Thursday, April 16, 2009

Tweedledee, Meet Tweedledum

A while ago, Ben outlined the differences between Obama's anti-terrorism policy and that of Bush. There are some differences, of course, but as the NYT reports, they're getting smaller every day:
WASHINGTON — The National Security Agency intercepted private e-mail messages and phone calls of Americans in recent months on a scale that went beyond the broad legal limits established by Congress last year, government officials said in recent interviews.

Several intelligence officials, as well as lawyers briefed about the matter, said the N.S.A. had been engaged in “overcollection” of domestic communications of Americans. They described the practice as significant and systemic, although one official said it was believed to have been unintentional.
I'm not sure I buy the "unintentional" thing. I don't know how you "unintentionally" spy on someone.

Now first off, it's good that we're at least finding out about this. On the other hand, it's disturbing that Obama would continue the same policy as Bush regarding surveillance until someone called him out on it. I'm hoping this is a lost-in-transition problem that won't be a permanent feature of the Obama administration... but given this administration's admittedly short history of maintaining bullshit "state secrets" arguments, I'm not holding my breath.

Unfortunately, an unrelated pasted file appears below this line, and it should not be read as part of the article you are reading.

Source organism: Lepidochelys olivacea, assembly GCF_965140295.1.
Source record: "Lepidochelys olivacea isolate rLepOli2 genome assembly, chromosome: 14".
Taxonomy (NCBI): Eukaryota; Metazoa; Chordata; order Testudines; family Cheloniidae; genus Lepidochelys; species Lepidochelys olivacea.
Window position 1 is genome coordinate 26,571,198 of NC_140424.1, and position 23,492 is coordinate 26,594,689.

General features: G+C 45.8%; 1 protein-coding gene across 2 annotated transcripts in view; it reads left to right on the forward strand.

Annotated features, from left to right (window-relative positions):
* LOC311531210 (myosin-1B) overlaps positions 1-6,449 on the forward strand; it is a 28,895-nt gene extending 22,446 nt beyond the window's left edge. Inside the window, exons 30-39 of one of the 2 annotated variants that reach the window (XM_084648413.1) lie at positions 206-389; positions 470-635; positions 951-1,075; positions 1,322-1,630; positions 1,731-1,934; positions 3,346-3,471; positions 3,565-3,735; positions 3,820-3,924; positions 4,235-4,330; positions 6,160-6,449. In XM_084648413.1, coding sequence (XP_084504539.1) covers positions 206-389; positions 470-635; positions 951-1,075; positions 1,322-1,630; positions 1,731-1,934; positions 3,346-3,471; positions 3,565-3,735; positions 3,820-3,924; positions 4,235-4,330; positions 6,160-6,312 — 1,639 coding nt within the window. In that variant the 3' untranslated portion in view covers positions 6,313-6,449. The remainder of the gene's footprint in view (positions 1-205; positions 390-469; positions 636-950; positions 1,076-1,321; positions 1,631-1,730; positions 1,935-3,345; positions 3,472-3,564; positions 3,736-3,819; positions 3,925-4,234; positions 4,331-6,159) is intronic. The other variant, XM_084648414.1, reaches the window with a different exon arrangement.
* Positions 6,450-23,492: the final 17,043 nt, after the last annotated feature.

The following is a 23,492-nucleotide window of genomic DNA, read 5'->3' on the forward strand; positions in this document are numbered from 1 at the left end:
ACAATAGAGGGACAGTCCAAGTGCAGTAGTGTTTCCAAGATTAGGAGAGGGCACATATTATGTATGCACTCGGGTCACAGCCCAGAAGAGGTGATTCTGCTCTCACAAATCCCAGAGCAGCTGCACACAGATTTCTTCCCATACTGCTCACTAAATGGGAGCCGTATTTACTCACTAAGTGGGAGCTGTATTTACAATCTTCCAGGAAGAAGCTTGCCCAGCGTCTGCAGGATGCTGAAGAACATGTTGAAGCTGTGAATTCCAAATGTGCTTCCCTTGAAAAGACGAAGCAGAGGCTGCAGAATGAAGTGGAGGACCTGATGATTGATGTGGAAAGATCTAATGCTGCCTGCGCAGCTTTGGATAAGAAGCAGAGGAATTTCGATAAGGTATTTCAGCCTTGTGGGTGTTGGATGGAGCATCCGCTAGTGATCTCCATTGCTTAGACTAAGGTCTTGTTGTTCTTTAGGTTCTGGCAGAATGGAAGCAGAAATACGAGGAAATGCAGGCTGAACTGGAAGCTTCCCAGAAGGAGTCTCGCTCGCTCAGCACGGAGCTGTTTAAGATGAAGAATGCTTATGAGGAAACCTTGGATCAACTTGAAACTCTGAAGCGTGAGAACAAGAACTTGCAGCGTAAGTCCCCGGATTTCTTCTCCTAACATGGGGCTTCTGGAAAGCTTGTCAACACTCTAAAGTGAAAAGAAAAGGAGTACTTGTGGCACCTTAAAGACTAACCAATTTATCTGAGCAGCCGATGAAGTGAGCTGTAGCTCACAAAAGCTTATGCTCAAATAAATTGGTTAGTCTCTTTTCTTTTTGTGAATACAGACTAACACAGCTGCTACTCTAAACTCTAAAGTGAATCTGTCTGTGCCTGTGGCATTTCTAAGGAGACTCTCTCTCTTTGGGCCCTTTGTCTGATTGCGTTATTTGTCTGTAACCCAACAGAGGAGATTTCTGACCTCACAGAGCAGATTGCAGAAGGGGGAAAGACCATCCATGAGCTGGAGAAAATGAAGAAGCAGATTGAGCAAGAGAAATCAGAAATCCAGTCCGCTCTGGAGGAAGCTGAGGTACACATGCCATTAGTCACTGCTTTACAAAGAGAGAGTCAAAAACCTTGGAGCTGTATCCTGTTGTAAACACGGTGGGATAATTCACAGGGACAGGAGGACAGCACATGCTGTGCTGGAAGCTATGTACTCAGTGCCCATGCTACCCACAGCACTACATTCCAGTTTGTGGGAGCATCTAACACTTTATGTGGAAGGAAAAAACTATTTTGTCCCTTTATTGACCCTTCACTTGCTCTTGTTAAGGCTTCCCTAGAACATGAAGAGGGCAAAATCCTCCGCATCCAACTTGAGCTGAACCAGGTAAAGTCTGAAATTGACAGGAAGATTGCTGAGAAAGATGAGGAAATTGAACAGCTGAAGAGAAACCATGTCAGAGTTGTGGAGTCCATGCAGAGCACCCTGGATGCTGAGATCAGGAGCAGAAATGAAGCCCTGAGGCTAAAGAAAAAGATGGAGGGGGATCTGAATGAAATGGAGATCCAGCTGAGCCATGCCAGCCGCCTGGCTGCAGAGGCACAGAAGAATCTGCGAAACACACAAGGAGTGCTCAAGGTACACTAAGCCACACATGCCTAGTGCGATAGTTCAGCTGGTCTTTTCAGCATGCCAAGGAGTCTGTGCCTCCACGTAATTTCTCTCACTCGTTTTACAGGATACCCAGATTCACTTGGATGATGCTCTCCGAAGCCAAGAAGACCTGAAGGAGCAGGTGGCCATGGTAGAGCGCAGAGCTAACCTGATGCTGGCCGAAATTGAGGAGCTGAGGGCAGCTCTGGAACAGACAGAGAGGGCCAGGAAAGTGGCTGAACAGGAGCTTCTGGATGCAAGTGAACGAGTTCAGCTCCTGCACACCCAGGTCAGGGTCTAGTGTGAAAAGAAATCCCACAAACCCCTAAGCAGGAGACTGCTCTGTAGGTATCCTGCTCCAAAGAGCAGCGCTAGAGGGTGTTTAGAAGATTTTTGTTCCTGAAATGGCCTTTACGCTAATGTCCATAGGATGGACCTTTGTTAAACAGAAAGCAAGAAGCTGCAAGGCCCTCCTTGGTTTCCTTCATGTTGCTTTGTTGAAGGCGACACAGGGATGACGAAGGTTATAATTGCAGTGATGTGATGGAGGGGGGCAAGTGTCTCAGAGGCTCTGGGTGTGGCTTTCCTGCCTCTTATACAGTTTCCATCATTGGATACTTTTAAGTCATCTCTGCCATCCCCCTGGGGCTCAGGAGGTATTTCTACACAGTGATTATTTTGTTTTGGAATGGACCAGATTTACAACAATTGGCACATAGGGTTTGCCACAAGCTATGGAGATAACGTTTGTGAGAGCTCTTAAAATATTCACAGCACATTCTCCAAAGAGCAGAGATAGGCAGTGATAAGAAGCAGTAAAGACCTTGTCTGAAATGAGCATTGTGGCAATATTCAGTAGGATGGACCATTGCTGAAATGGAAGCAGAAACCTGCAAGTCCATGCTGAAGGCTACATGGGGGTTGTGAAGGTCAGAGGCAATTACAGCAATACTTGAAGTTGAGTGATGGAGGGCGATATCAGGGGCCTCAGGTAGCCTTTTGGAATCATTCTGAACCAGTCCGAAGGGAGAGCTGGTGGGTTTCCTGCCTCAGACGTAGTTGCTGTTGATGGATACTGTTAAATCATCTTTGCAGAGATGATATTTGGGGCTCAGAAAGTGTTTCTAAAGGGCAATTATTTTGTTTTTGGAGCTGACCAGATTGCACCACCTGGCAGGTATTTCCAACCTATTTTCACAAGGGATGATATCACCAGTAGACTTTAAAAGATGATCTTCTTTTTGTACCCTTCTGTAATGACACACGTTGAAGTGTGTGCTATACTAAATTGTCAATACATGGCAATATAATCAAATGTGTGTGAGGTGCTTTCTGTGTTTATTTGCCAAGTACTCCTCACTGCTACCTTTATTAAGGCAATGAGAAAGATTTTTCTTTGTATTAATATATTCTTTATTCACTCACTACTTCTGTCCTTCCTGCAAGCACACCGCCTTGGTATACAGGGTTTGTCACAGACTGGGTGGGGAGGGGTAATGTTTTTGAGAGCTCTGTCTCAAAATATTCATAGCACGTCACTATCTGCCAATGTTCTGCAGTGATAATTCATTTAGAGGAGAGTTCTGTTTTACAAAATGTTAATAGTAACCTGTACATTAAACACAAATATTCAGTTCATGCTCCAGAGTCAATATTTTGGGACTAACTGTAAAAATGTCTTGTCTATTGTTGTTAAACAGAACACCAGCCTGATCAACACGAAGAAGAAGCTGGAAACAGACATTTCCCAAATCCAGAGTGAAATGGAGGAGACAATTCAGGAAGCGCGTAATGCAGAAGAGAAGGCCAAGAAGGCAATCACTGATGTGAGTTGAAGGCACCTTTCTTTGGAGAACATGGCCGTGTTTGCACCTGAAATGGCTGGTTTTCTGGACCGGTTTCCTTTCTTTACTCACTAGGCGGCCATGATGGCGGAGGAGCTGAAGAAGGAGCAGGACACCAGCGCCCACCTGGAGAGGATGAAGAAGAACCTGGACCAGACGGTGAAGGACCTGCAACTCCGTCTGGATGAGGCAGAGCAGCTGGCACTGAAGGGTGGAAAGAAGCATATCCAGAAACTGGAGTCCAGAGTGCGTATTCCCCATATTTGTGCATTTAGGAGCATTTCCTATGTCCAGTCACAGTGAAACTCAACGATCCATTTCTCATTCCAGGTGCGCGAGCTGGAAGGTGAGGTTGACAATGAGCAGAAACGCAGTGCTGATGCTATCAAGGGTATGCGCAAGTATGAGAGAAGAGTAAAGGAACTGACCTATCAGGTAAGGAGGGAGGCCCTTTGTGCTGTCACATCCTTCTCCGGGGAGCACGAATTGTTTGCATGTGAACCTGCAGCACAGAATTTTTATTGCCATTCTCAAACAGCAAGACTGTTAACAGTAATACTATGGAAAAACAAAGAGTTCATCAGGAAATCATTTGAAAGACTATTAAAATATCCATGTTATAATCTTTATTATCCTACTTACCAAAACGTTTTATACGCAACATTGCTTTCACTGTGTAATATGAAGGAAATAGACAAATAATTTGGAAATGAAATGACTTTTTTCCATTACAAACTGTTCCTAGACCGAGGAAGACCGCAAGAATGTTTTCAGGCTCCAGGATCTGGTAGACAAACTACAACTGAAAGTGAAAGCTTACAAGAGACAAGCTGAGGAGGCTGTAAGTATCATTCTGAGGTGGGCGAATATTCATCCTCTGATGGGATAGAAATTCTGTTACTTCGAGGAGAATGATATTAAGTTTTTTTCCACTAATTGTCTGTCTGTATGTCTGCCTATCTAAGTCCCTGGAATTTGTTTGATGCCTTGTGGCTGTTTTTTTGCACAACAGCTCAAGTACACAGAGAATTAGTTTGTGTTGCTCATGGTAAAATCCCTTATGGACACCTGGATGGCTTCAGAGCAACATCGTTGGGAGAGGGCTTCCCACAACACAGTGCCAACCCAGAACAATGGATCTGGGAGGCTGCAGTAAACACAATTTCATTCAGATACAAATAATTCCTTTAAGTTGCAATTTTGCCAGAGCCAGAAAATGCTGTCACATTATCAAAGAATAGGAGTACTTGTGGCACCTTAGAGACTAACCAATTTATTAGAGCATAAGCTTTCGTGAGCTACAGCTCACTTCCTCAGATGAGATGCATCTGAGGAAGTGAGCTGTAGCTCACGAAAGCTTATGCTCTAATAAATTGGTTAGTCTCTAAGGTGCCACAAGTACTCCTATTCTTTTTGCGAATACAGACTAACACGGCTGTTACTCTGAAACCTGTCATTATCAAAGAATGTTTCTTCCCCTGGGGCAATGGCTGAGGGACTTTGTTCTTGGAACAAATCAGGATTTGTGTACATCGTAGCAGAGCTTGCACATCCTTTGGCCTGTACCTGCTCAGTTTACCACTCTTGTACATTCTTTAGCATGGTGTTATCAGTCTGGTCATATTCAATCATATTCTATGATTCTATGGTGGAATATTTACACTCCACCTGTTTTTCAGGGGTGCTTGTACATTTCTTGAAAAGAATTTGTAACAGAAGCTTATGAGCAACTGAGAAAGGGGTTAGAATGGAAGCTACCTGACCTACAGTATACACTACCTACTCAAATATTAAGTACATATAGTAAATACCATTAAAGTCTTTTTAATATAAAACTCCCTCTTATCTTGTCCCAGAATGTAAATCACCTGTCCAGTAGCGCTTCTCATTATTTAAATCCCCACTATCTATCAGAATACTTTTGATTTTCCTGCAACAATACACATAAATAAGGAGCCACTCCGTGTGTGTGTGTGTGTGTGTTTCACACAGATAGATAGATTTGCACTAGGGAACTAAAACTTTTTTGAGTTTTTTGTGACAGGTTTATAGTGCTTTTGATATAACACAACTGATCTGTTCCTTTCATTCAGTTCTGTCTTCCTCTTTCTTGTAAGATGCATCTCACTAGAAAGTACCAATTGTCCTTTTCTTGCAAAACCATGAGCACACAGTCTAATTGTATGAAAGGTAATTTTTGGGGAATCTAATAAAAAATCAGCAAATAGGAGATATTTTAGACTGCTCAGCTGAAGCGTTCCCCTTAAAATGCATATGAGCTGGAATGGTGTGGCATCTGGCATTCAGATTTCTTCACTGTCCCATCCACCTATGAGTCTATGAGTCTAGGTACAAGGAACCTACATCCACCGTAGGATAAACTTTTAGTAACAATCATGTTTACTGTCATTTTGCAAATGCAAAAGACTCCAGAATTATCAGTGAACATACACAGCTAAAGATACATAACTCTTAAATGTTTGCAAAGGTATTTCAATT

1 comment:

Ben said...

Since I wrote that post, the differences have indeed gotten smaller. Glen Greenwald and Bruce Fein, among others, have noted some extremely disturbing examples of Obama's DOJ making very broad claims of executive authority. I still stand by my analysis in the Guantanamo detainees case, but this isn't good.

That said, I do find the "unintentional" thing plausible. As I understand it, they kind of have this "net" which is only supposed to capture communications which take place outside America. They used to need a warrant to look at the stuff caught in that "net." Now, Congress has said they only need a warrant if the communication in the "net" is exclusively domestic. As I understand it, they are having trouble figuring out which communications are exclusively domestic, and thus "overcollected". It strikes me as mostly a technical problem.

What does NOT strike me as a mere technical problem is the aborted scheme to spy on a Congressman which is described late in that article. Like the DOJ filings, that is something intentional that can't be chalked up to technical issues. I'm glad someone higher up shot that one down (and I hope they actually DID shoot it down).